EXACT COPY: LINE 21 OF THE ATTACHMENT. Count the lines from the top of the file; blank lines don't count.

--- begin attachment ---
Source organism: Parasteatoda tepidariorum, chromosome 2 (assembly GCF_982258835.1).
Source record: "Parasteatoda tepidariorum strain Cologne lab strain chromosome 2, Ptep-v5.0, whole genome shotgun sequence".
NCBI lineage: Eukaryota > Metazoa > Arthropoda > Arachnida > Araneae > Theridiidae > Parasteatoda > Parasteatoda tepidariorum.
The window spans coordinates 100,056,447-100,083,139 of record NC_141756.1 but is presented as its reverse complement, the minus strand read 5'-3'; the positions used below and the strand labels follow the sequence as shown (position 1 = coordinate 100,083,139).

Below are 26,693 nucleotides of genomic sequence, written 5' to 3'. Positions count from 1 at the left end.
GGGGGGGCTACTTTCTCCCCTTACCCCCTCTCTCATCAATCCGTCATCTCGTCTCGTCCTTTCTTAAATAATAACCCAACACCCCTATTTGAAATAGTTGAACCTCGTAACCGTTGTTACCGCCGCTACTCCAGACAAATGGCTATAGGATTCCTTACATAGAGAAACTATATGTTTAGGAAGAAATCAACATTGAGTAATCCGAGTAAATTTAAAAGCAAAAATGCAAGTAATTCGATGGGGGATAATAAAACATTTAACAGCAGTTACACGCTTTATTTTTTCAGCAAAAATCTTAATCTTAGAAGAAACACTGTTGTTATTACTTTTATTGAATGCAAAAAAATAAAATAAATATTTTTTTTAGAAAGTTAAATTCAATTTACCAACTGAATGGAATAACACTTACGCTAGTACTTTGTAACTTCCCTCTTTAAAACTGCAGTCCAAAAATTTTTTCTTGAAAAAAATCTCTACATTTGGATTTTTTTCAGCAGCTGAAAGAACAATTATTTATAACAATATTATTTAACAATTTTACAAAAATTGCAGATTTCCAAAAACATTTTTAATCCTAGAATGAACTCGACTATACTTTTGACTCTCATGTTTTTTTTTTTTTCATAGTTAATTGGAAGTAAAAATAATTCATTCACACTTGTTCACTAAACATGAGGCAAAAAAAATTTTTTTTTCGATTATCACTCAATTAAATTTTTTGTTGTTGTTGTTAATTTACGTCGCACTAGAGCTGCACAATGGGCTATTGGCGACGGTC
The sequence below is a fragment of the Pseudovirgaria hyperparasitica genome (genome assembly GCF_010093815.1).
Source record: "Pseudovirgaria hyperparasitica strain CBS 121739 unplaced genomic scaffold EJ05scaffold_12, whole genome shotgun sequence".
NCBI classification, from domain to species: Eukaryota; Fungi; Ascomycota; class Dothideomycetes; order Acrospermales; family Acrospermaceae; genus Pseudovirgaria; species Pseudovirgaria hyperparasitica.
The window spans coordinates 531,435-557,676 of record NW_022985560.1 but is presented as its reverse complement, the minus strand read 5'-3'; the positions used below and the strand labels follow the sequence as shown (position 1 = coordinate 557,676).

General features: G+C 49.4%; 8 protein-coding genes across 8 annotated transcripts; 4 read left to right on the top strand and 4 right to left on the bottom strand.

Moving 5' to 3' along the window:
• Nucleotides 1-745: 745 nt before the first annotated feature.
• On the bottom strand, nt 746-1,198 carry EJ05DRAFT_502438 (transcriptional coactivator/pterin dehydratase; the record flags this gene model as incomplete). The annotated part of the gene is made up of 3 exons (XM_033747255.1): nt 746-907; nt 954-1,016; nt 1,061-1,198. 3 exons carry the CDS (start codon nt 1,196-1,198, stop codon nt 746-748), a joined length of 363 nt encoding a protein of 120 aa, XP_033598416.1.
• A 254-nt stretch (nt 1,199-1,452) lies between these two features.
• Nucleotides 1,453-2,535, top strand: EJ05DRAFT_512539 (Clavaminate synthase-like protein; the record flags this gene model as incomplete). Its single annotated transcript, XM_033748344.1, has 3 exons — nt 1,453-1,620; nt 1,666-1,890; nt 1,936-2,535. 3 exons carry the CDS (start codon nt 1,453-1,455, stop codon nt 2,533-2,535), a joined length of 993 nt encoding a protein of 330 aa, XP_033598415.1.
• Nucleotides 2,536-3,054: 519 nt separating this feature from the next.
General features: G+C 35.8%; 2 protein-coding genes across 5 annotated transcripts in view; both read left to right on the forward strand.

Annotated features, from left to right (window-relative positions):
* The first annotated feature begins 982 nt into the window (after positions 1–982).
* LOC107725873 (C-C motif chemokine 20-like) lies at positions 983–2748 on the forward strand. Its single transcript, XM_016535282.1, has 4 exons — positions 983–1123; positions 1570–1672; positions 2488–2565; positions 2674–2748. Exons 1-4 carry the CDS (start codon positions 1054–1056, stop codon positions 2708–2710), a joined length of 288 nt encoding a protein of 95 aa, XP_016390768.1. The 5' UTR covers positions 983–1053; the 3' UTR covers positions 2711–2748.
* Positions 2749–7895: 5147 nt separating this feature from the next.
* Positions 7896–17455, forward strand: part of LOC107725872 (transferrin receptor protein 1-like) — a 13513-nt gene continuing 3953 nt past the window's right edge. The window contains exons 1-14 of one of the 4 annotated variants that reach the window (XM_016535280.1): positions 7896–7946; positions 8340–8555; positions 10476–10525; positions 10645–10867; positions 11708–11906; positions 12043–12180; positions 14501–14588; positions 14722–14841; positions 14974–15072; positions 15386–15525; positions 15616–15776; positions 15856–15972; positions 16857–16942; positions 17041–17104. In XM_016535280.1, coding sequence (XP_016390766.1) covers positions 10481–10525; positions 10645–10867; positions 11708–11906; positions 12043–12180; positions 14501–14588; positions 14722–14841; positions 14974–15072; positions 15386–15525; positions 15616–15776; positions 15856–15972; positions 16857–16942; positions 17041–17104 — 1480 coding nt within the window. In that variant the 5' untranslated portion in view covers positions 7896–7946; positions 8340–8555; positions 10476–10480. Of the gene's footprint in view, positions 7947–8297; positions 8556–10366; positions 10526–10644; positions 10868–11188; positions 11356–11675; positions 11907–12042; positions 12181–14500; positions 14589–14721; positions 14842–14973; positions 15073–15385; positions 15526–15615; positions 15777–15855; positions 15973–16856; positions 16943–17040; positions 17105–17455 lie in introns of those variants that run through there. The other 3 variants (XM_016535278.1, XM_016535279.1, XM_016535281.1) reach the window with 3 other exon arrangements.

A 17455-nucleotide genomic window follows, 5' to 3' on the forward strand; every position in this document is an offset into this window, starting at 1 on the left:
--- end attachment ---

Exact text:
* LOC107725873 (C-C motif chemokine 20-like) lies at positions 983–2748 on the forward strand. Its single transcript, XM_016535282.1, has 4 exons — positions 983–1123; positions 1570–1672; positions 2488–2565; positions 2674–2748. Exons 1-4 carry the CDS (start codon positions 1054–1056, stop codon positions 2708–2710), a joined length of 288 nt encoding a protein of 95 aa, XP_016390768.1. The 5' UTR covers positions 983–1053; the 3' UTR covers positions 2711–2748.